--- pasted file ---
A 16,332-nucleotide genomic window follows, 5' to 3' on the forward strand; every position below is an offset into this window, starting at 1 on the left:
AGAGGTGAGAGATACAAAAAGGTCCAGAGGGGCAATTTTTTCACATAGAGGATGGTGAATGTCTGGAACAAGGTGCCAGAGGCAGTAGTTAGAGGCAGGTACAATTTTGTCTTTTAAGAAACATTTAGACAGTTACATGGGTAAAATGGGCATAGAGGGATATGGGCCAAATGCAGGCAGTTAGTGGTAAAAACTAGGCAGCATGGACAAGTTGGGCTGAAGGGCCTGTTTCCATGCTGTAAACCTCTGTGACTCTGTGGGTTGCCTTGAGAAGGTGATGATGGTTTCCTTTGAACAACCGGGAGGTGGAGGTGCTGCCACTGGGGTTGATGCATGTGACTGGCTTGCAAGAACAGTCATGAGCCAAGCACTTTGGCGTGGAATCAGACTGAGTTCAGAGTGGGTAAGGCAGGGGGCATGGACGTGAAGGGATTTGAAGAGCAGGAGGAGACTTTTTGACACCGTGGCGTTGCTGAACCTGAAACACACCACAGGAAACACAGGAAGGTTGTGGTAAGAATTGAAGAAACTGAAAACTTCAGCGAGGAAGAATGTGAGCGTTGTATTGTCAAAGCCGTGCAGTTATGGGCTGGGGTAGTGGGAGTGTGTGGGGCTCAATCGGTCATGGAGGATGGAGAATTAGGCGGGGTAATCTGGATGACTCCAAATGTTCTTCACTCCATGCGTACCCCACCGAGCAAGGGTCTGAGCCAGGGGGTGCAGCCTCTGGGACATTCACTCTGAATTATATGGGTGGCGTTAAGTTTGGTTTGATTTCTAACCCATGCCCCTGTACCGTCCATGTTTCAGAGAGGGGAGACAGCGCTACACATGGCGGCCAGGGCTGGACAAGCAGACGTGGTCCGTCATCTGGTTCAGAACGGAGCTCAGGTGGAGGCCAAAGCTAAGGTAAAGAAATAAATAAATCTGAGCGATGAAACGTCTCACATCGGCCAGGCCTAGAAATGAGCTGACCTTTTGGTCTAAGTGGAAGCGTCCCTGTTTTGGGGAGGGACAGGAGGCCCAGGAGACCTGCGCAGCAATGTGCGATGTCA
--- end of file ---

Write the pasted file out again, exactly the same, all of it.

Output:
A 16,332-nucleotide genomic window follows, 5' to 3' on the forward strand; every position below is an offset into this window, starting at 1 on the left:
AGAGGTGAGAGATACAAAAAGGTCCAGAGGGGCAATTTTTTCACATAGAGGATGGTGAATGTCTGGAACAAGGTGCCAGAGGCAGTAGTTAGAGGCAGGTACAATTTTGTCTTTTAAGAAACATTTAGACAGTTACATGGGTAAAATGGGCATAGAGGGATATGGGCCAAATGCAGGCAGTTAGTGGTAAAAACTAGGCAGCATGGACAAGTTGGGCTGAAGGGCCTGTTTCCATGCTGTAAACCTCTGTGACTCTGTGGGTTGCCTTGAGAAGGTGATGATGGTTTCCTTTGAACAACCGGGAGGTGGAGGTGCTGCCACTGGGGTTGATGCATGTGACTGGCTTGCAAGAACAGTCATGAGCCAAGCACTTTGGCGTGGAATCAGACTGAGTTCAGAGTGGGTAAGGCAGGGGGCATGGACGTGAAGGGATTTGAAGAGCAGGAGGAGACTTTTTGACACCGTGGCGTTGCTGAACCTGAAACACACCACAGGAAACACAGGAAGGTTGTGGTAAGAATTGAAGAAACTGAAAACTTCAGCGAGGAAGAATGTGAGCGTTGTATTGTCAAAGCCGTGCAGTTATGGGCTGGGGTAGTGGGAGTGTGTGGGGCTCAATCGGTCATGGAGGATGGAGAATTAGGCGGGGTAATCTGGATGACTCCAAATGTTCTTCACTCCATGCGTACCCCACCGAGCAAGGGTCTGAGCCAGGGGGTGCAGCCTCTGGGACATTCACTCTGAATTATATGGGTGGCGTTAAGTTTGGTTTGATTTCTAACCCATGCCCCTGTACCGTCCATGTTTCAGAGAGGGGAGACAGCGCTACACATGGCGGCCAGGGCTGGACAAGCAGACGTGGTCCGTCATCTGGTTCAGAACGGAGCTCAGGTGGAGGCCAAAGCTAAGGTAAAGAAATAAATAAATCTGAGCGATGAAACGTCTCACATCGGCCAGGCCTAGAAATGAGCTGACCTTTTGGTCTAAGTGGAAGCGTCCCTGTTTTGGGGAGGGACAGGAGGCCCAGGAGACCTGCGCAGCAATGTGCGATGTCA